Former President Bill Clinton, campaigning this week for Pennsylvania Democratic Senate nominee Joe Sestak, has been caught on video contradicting the Obama White House official statement on the Jobsgate scandal.
Not once. Not twice. But three times.
The scandal involved a February allegation by Sestak that the Obama White House offered him a job if he would back off a challenge to incumbent Democratic Senator Arlen Specter. After months of silence and controversy swirling around the issue, the White House was forced to admit it had in fact not only offered a position to Sestak but offered a choice of three to Colorado Senate candidate Andrew Romanoff. Romanoff was preparing a bid against incumbent Democratic Senator Michael Bennet, a race he lost to Bennet on Tuesday.
California Congressman Darrell Issa, the ranking member of the House Oversight and Government Reform Committee, has seen the tape and immediately pounced, pointedly noting there seemed to be "three sides" to the Jobsgate story.
First, the background.
On Tuesday, August 10, the former President was in Wilkes-Barre in Northeastern Pennsylvania to campaign for Sestak, who defeated Specter in the May primary and is now in a tight race against Republican nominee Pat Toomey.
Working the crowd at the Sestak event, Clinton is questioned by reporter Doug Currin of WBRE-TV, an NBC affiliate. Here's the clip, with the words from the hard-to-hear tape on screen. I've reprinted below.
REPORTER: Why did you campaign for Sestak if you tried to get him out of the race?
In the din, the reporter shouts the question a second time at Clinton, who is standing but a few feet away:
REPORTER: Why did you campaign for Sestak if you were in line with getting him out of the race?
CLINTON: I wasn't. I didn't try to get him out of the race.
REPORTER: For Arlen Specter?
CLINTON: I didn't try to get him out of the race.
REPORTER: You did not?
CLINTON: I did not. In fact, I wasn't even accused of that.
REPORTER: Did you meet with Mr. Sestak?
At that point Clinton stops answering.
On May 28, 2010, the White House issued this statement. The relevant paragraph is the fifth one, which reads in its entirety (highlights mine):
White House staff did not discuss these options with Congressman Sestak. The White House Chief of Staff enlisted the support of former President Clinton who agreed to raise with Congressman Sestak options of service on a Presidential or other Senior Executive Branch Advisory Board. Congressman Sestak declined the suggested alternatives, remaining committed to his Senate candidacy.
In other words, in this memo released under the name of White House Counsel Robert Bauer, the Obama White House specifically says White House Chief of Staff Rahm Emanuel "enlisted" Clinton "who agreed to raise with Congressman Sestak" potential job "options" that were to be considered as "alternatives" to a Sestak Senate candidacy.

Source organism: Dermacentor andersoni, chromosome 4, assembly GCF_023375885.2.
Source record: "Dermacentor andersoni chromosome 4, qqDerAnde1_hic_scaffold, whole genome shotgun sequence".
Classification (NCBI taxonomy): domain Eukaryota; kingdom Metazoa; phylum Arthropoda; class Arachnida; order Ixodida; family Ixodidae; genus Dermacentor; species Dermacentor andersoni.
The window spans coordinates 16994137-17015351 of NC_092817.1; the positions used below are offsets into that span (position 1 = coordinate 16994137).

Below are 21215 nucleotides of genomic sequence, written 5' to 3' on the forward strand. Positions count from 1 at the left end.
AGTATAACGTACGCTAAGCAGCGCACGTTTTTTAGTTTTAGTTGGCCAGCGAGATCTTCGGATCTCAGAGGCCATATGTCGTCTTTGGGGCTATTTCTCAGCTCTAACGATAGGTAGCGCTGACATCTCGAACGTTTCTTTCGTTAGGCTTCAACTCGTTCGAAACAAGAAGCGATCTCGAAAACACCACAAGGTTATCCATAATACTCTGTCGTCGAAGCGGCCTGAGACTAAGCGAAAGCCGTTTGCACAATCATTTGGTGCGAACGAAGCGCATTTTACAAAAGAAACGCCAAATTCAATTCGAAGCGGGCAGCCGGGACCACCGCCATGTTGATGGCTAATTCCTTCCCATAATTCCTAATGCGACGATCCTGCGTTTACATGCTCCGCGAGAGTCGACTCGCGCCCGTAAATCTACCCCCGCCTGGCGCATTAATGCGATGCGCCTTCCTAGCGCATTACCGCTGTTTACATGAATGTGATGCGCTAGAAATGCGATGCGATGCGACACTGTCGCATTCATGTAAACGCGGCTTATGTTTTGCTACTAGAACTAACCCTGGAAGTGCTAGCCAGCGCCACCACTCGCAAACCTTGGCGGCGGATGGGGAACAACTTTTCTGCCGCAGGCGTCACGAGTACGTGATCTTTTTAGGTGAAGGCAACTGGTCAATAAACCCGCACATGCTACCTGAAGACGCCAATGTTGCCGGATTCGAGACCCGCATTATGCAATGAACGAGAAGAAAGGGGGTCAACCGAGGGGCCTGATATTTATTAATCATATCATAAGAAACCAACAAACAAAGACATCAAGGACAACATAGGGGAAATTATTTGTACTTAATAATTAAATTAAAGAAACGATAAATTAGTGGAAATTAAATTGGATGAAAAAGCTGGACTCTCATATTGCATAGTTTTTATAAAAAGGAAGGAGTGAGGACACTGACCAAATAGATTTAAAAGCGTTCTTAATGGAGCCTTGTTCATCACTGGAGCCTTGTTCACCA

Yet in Wilkes-Barre this week, the former President is on tape reluctantly answering questions from reporter Currin saying something completely different:
"I didn't try to get him out of the race" Clinton first says. Then, pressed, he repeats his denial a second time: "I didn't try to get him out of the race." Pressed still further, he makes a third denial: "I did not. In fact, I wasn't even accused of that."
That makes three times. Three staunch denials that the White House ever enlisted him to, as the White House itself said, "raise with Congressman Sestak options of service."
The Obama White House said it did.
Bill Clinton says it's not true.
This was too much for Congressman Issa, who promptly put out his own statement saying there were now apparently "three sides" to the Jobsgate scandal.
You know the saying there's three sides to every story, well, now we have it. Admiral Sestak has repeatedly said he was offered a "job" in an effort to obtain his withdrawal from the Senate Primary. The White House has said "efforts were made in June AND July" in said job as well as the admission that they "enlisted" former President Clinton to make the overture. President Clinton says he "never tried to get Sestak out of the race." Who's telling the truth?
If, as even White House press secretary Robert Gibbs has conceded, the GOP takes back the House in November, Issa will surely be opening a full-scale investigation of Jobsgate.
From Colorado, a terse Andrew Romanoff has promised in a live radio interview that he would cooperate with Issa. Sestak's willingness to commit to cooperation with Issa will surely now emerge as an issue in his own campaign - particularly now that Clinton has re-opened the Jobsgate issue.
A hat tip here to Ben Barrack of Barrack Media, Inc. in Texas.
The Virtual Newsroom at work.
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